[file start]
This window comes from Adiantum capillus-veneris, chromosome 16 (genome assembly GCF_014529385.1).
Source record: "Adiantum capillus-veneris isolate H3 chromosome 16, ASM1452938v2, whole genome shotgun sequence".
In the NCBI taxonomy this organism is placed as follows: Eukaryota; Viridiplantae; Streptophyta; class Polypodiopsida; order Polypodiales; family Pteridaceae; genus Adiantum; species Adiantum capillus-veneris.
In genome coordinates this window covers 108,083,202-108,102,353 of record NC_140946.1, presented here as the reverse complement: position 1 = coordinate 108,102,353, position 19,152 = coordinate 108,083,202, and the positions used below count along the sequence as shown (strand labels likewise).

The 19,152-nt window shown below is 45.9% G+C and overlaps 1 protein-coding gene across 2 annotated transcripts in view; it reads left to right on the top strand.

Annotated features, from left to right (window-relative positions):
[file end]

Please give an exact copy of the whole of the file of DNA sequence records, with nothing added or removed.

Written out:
This window comes from Adiantum capillus-veneris, chromosome 16 (genome assembly GCF_014529385.1).
Source record: "Adiantum capillus-veneris isolate H3 chromosome 16, ASM1452938v2, whole genome shotgun sequence".
In the NCBI taxonomy this organism is placed as follows: Eukaryota; Viridiplantae; Streptophyta; class Polypodiopsida; order Polypodiales; family Pteridaceae; genus Adiantum; species Adiantum capillus-veneris.
In genome coordinates this window covers 108,083,202-108,102,353 of record NC_140946.1, presented here as the reverse complement: position 1 = coordinate 108,102,353, position 19,152 = coordinate 108,083,202, and the positions used below count along the sequence as shown (strand labels likewise).

The 19,152-nt window shown below is 45.9% G+C and overlaps 1 protein-coding gene across 2 annotated transcripts in view; it reads left to right on the top strand.

Annotated features, from left to right (window-relative positions):